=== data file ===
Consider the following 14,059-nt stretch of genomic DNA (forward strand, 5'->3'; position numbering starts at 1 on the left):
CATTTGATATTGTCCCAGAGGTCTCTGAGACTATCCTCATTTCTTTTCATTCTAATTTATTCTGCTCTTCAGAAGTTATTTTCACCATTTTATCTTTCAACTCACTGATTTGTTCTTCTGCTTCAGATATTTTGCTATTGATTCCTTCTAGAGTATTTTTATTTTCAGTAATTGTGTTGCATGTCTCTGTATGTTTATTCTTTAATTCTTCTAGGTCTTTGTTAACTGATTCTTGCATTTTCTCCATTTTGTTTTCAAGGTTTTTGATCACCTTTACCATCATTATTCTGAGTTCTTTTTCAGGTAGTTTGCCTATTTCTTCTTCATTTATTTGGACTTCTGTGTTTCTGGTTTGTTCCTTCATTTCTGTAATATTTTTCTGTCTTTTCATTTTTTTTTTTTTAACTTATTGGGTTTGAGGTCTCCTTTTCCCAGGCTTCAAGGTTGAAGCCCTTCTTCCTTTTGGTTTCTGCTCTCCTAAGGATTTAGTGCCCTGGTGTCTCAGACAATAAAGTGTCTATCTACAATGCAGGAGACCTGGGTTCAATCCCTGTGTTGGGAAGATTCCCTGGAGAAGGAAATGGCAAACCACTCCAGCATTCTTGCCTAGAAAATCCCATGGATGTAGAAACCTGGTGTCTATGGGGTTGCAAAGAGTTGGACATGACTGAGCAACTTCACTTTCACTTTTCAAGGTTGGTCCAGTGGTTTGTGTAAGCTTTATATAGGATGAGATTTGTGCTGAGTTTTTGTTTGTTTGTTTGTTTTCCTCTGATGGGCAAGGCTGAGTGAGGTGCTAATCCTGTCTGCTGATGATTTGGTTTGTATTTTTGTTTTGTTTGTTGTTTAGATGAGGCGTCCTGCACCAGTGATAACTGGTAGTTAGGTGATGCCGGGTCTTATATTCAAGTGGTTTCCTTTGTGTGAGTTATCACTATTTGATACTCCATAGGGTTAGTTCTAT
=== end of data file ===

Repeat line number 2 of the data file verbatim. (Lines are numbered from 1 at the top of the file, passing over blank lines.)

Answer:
CATTTGATATTGTCCCAGAGGTCTCTGAGACTATCCTCATTTCTTTTCATTCTAATTTATTCTGCTCTTCAGAAGTTATTTTCACCATTTTATCTTTCAACTCACTGATTTGTTCTTCTGCTTCAGATATTTTGCTATTGATTCCTTCTAGAGTATTTTTATTTTCAGTAATTGTGTTGCATGTCTCTGTATGTTTATTCTTTAATTCTTCTAGGTCTTTGTTAACTGATTCTTGCATTTTCTCCATTTTGTTTTCAAGGTTTTTGATCACCTTTACCATCATTATTCTGAGTTCTTTTTCAGGTAGTTTGCCTATTTCTTCTTCATTTATTTGGACTTCTGTGTTTCTGGTTTGTTCCTTCATTTCTGTAATATTTTTCTGTCTTTTCATTTTTTTTTTTTTAACTTATTGGGTTTGAGGTCTCCTTTTCCCAGGCTTCAAGGTTGAAGCCCTTCTTCCTTTTGGTTTCTGCTCTCCTAAGGATTTAGTGCCCTGGTGTCTCAGACAATAAAGTGTCTATCTACAATGCAGGAGACCTGGGTTCAATCCCTGTGTTGGGAAGATTCCCTGGAGAAGGAAATGGCAAACCACTCCAGCATTCTTGCCTAGAAAATCCCATGGATGTAGAAACCTGGTGTCTATGGGGTTGCAAAGAGTTGGACATGACTGAGCAACTTCACTTTCACTTTTCAAGGTTGGTCCAGTGGTTTGTGTAAGCTTTATATAGGATGAGATTTGTGCTGAGTTTTTGTTTGTTTGTTTGTTTTCCTCTGATGGGCAAGGCTGAGTGAGGTGCTAATCCTGTCTGCTGATGATTTGGTTTGTATTTTTGTTTTGTTTGTTGTTTAGATGAGGCGTCCTGCACCAGTGATAACTGGTAGTTAGGTGATGCCGGGTCTTATATTCAAGTGGTTTCCTTTGTGTGAGTTATCACTATTTGATACTCCATAGGGTTAGTTCTAT